Shared from the 5/14/2017 The Atlanta Journal-Constitution eEdition


Rookie Harlow ready to compete

Fourth-round pick is making move from tackle to guard.


Falcons rookie offensive lineman Sean Harlow, who likely will be competing to start at right guard, goes through stretching drills during rookie minicamp this weekend in Flowery Branch. CURTIS COMPTON / CCOMPTON@AJC.COM


Fourth round (136rd overall), OG, Oregon State Height: 6 feet 4 Weight: 305 pounds Arm length: 32 inches Hand size: 9½ inches 40-yard dash: 5.15 seconds Bench press: 26 reps of 225 pounds Vertical jump: 30½ inches Broad jump: 8 feet, 9 inches Three-cone drill: 8.16 seconds Overview: The San Clemente, Calif., native started 37 games for the Beavers, including 23 at left tackle and 14 at right tackle. He will be asked to play guard for the Falcons. He knows Falcons running back Terron Ward from his days at Oregon State and Falcons tight end Austin Hooper. His father, Pat Harlow, was the 11th pick in the 1991 draft and played for the Patriots and the Raiders from 1991-98. He’s a relentless hustle player who needs to refine his techniques for his move to guard. He graduated with a degree in human development and family sciences in December. He was a team captain. He helped the Beavers set a single-season rushing record with 5.2 yards per carry. He was named to the Pac-12 All-Conference second team.

FLOWERY BRANCH — The Falcons will return 10 of 11 starters from a record-setting offense that carried the team to its second Super Bowl appearance in franchise history.

Can a rookie seamlessly fill the one opening?

Sean Harlow started making his case during the team’s rookie minicamp this weekend. The Falcons have little experience among the holdover candidates at right guard, and Harlow, a fourth-round draft pick, will get his chance to show he can handle the job.

The Falcons will get a better handle on Harlow’s ability when they hold full-squad, full-contact practices during training camp. But practicing in shorts with limited contact allowed Harlow to get a taste of the demands placed on linemen in the Falcons’ outside-zone blocking scheme.

The system requires linemen to frequently run horizontally to spread the defense and create cutback creases for backs, thus placing a premium on their conditioning.

“That’s a habit a lot of us need to start learning,” Harlow said. “A lot of us are used to ‘drive-stepping’ and playing with a base. It’s a little different having to run and really just move and ‘go, go, go’ and cover people up. But I’m excited to learn new techniques and new philosophies and try to earn my spot.”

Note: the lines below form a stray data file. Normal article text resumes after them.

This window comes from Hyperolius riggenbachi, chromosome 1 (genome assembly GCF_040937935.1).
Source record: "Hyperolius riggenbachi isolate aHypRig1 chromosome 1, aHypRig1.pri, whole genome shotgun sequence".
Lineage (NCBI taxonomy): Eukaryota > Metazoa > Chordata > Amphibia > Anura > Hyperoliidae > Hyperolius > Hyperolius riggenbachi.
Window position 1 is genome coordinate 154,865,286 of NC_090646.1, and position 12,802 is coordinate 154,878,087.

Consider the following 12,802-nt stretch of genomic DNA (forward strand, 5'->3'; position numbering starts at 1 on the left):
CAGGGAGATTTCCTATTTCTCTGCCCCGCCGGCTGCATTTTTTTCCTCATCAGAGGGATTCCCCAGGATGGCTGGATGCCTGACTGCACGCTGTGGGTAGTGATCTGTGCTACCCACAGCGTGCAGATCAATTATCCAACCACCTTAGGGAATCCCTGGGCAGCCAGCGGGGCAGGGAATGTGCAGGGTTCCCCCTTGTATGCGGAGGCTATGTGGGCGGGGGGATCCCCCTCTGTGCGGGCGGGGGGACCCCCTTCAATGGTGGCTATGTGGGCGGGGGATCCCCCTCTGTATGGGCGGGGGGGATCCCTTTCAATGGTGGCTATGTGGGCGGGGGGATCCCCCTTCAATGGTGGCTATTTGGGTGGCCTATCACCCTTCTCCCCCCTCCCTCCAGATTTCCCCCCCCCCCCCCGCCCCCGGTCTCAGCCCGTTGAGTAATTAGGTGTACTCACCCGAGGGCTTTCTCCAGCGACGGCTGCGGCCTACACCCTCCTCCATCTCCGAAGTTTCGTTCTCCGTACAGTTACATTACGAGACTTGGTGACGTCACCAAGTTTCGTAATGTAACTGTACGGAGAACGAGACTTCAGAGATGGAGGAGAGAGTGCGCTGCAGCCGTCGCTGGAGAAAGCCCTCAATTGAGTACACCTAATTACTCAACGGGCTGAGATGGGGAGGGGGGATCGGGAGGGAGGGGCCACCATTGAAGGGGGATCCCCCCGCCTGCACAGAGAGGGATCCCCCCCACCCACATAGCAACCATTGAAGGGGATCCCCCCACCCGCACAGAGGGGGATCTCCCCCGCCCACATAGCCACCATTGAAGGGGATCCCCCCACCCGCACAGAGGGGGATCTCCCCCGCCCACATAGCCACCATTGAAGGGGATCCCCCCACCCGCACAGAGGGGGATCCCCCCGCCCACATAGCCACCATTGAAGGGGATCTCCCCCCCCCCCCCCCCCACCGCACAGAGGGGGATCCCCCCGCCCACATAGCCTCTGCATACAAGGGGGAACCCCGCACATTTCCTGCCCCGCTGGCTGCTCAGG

It’s not a completely new concept for Harlow. Over his final two seasons at Oregon State he played for coach Gary Andersen, who installed a spread-option attack that used zone-blocking techniques.

But the Falcons’ rushing plays were outside zone a vast majority of the time under coordinator Kyle Shanahan the past two seasons and helped set up an excellent play-action passing game. New coordinator Steve Sarkisian also plans to use those plays as a staple of the offense.

Harlow will compete with Wes Schweitzer and Ben Garland at right guard. They have the advantage of time in the system — Schweitzer was a sixth-round pick in 2016 and Garland was signed from the practice squad in December 2015. But Schweitzer has played zero NFL snaps and Garland played 42 offensive snaps last season.

Harlow played offensive tackle at Oregon State. His size (6 feet 4, 303 pounds) and athletic ability aren’t ideal for playing tackle in the NFL, but he could be effective inside.

Harlow didn’t stand out during the agility drills at the combine. But his 40-yard dash time of 5.15 seconds was eighth best among offensive linemen, and his 30.5-inch vertical jump tied for third best.

By comparison, Schweitzer reportedly ran the 40 in 5.15 seconds and jumped 27½ inches at the San Jose State pro day in 2016. Garland reportedly posted a time of 5.07 seconds and jumped 35 inches at the Air Force pro day in 2010.

Harlow said switching positions would require an adjustment period but he welcomes the move inside.

“It’s a little bit easier, in a sense,” he said. “It fits my body type better. Six-four tackle doesn’t really happen. Playing inside from (the minicamp) experience was a little bit easier. I have a lot to work on. I will get better at it day-by-day. It’s just quicker, I guess.”

Harlow can call on his father, Pat, for advice. The elder Harlow played offensive tackle for eight seasons in the NFL from 1991-98 after starring at USC.

Sean Harlow said his father has always helped him with football but didn’t offer any specific advice for the beginning of his NFL career.

“I think I get the gist of what to do, how to do it,” Harlow said. “I’ve been around enough guys that have been there and done that. It’s a great room we are about to be in with a lot of veteran guys. I’m sure just watching them and emulating them will definitely help us catch up and be true professionals.”

The Falcons have an opening at right guard after Chris Chester retired following the season. The offensive line played well as a unit in 2016, but Chester was the weakest link, especially in pass blocking. The four returning starters are veterans, led by Pro Bowl center Alex Mack.

Falcons coach Dan Quinn said Harlow is a quick study.

“He had very good questions as far as (football) I.Q. goes,” Quinn said. “He was ready to go to the next level on some things (the first) night and (Friday). He was another one that came in with the intent of how hard he could go for it. I was very encouraged by him.”

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